Skip to main content

Installing fonts on Android, simple yet unnecessarily tricky

Most android devices come with set of fonts already installed for all the general purpose use with variety of styles and various languages. There is also something called 'fallback' font which ensures that in case a required font is not available, the system falls back to this font with wide range of characters and more generic style to display the text. But sometimes, you really want to use that specific font which is not there on the device or you just 'have' to use a some non-english font because the system by default does not have the font for the language you wish to use. Though upfront it looks like a simple task of installing the font, unfortunately android does not yet provide a simple way of doing it in user space. It is possible for an application to provide a custom font and use it within the application, but that's not really installing it on the device, its applicable only within the app.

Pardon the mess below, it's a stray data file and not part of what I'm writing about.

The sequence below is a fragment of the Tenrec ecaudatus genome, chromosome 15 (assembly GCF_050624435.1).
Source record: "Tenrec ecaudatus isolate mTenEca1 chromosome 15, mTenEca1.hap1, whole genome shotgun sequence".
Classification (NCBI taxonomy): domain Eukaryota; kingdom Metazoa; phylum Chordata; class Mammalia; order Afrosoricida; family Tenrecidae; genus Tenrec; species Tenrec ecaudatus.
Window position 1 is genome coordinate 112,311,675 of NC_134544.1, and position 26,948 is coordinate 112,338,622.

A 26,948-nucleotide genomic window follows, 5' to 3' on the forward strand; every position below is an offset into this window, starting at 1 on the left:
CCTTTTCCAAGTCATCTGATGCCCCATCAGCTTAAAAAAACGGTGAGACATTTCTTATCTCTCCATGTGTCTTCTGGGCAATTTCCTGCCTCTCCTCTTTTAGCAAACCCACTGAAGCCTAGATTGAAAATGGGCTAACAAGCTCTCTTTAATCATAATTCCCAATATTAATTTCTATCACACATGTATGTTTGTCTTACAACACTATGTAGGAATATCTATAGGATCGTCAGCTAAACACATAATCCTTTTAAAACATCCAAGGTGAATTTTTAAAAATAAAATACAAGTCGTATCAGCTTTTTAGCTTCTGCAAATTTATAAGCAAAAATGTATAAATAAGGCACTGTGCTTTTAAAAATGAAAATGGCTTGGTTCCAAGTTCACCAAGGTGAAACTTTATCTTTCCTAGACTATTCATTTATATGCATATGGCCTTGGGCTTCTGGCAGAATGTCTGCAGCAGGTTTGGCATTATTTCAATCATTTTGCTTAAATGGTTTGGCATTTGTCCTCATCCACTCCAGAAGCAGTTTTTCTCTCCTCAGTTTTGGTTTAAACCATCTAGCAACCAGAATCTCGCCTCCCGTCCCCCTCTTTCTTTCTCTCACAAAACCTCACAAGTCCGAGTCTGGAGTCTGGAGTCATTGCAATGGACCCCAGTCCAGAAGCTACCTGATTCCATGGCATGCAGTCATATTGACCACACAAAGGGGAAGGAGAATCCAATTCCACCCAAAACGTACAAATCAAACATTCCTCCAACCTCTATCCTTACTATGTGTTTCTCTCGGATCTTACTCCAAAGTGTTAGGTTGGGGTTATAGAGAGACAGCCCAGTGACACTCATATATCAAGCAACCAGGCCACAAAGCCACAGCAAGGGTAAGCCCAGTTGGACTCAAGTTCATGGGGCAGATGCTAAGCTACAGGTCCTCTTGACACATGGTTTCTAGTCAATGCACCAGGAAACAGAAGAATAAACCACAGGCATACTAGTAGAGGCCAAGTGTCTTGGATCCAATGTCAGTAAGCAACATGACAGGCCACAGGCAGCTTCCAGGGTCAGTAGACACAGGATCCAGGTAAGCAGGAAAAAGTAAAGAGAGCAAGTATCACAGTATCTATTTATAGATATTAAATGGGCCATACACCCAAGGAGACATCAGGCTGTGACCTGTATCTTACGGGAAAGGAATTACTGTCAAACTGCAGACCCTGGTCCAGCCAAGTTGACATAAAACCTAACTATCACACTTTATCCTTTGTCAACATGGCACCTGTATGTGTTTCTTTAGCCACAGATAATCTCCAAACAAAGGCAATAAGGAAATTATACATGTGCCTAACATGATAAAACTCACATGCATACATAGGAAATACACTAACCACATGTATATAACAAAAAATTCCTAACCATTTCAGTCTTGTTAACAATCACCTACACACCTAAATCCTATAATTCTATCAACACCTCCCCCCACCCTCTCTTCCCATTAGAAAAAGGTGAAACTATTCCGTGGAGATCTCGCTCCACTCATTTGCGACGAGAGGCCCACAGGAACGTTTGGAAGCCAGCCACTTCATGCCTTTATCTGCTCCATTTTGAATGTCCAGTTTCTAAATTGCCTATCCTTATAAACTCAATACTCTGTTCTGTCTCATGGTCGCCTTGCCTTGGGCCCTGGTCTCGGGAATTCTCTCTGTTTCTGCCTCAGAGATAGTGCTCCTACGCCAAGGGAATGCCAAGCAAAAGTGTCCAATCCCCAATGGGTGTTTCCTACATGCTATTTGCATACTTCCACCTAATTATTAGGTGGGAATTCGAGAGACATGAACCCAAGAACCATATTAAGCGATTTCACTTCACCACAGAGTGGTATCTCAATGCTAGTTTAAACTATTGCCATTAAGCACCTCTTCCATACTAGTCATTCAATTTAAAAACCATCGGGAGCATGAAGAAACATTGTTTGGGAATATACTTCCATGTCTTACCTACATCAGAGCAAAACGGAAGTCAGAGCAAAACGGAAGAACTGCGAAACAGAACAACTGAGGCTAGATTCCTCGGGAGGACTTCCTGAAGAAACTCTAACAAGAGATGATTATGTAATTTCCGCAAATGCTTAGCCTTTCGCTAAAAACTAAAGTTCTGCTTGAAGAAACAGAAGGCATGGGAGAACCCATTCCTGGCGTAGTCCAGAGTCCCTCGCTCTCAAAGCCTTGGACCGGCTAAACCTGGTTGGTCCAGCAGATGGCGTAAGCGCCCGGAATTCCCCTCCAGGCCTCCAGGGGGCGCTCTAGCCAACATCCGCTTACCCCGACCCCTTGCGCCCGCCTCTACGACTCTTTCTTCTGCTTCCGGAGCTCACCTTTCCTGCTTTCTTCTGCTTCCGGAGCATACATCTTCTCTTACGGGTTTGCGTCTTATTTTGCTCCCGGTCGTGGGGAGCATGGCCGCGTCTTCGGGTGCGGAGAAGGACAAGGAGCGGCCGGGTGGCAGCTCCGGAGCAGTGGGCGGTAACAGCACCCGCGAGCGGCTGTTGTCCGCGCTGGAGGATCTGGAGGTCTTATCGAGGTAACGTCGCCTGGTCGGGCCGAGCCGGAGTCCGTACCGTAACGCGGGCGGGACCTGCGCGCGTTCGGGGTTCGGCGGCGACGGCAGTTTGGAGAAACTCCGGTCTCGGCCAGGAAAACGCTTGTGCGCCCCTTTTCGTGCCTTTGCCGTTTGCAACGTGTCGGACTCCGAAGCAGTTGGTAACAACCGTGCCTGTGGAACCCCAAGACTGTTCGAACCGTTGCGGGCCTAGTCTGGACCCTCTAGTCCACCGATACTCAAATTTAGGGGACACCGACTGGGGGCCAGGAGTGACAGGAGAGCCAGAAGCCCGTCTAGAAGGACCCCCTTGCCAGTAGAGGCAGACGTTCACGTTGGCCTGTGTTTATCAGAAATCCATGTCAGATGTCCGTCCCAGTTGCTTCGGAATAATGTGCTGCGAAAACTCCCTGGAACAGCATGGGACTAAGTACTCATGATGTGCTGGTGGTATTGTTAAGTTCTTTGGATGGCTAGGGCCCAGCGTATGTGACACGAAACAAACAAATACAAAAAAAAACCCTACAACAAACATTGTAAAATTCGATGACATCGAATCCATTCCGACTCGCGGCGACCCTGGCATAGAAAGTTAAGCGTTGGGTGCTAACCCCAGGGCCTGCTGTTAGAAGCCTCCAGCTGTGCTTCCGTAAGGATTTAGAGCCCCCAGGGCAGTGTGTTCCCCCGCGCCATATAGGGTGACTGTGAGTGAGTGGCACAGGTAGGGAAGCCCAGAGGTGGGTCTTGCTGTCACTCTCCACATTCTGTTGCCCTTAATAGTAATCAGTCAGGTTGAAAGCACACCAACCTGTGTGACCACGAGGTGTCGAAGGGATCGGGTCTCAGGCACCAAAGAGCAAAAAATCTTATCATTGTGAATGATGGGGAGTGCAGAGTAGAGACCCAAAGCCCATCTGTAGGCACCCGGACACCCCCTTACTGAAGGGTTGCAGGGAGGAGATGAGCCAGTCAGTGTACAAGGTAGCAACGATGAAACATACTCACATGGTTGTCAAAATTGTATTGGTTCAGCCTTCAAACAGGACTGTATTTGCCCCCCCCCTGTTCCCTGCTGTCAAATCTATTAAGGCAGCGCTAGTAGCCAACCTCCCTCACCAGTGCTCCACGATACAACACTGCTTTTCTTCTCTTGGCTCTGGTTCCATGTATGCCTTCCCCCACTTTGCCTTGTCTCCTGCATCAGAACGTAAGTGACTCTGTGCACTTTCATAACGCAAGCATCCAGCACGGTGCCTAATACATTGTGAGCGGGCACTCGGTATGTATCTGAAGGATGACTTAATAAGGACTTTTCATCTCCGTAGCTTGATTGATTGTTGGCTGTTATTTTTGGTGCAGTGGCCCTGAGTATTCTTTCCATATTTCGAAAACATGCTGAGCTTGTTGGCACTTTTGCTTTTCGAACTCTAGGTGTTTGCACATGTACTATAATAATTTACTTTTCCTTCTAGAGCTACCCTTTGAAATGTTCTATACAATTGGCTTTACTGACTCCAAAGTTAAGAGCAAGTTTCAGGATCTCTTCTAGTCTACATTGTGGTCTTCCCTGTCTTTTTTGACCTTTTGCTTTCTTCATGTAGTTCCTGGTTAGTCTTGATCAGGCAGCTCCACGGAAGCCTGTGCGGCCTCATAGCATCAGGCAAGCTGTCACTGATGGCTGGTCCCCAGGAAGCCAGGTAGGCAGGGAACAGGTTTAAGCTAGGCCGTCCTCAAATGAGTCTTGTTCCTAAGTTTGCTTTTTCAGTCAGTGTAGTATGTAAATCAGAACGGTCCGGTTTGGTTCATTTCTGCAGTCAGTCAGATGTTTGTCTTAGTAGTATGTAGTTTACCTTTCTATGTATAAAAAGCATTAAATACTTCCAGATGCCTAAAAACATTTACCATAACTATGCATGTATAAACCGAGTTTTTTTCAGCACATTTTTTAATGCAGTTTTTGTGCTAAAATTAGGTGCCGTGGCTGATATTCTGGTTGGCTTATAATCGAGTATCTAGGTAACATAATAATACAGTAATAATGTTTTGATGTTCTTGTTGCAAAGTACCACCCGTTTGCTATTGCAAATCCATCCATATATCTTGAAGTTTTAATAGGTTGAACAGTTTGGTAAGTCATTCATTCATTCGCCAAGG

Recently while working with some Indic languages on android, I was faced with this problem where I had to display Kannada and Gujarati in browser, but my old ICS device, did not have any Gujarati or Kannada font by default. So I started looking for an app for installing fonts. Interestingly every app I could find required the phone to be rooted. Rooting the device for such a simple task! But anyway had to do it, and that's actually not very difficult with ready to use apps like vroot. Next downloaded one of the popular font installing app, iFont. Good thing about iFont is it provides numerous fonts by default, so if any of them suites your purpose, you may go ahead with it. But if the font you want is not listed, you need to add it to the app and then install it from there. So went ahead and installed the Gujarati font using iFont, it gave some sort of warning that things may break somehow, which I of course ignored. Reboot. And things did break down. All of the text on my screen was just vanished, except for few bits of Gujarati somewhere. So following just the icons, I started the iFont again and somehow figured out the section where my font was listed and tried uninstalling it. Reboot. And everything was back. That was scary for a simple font addition.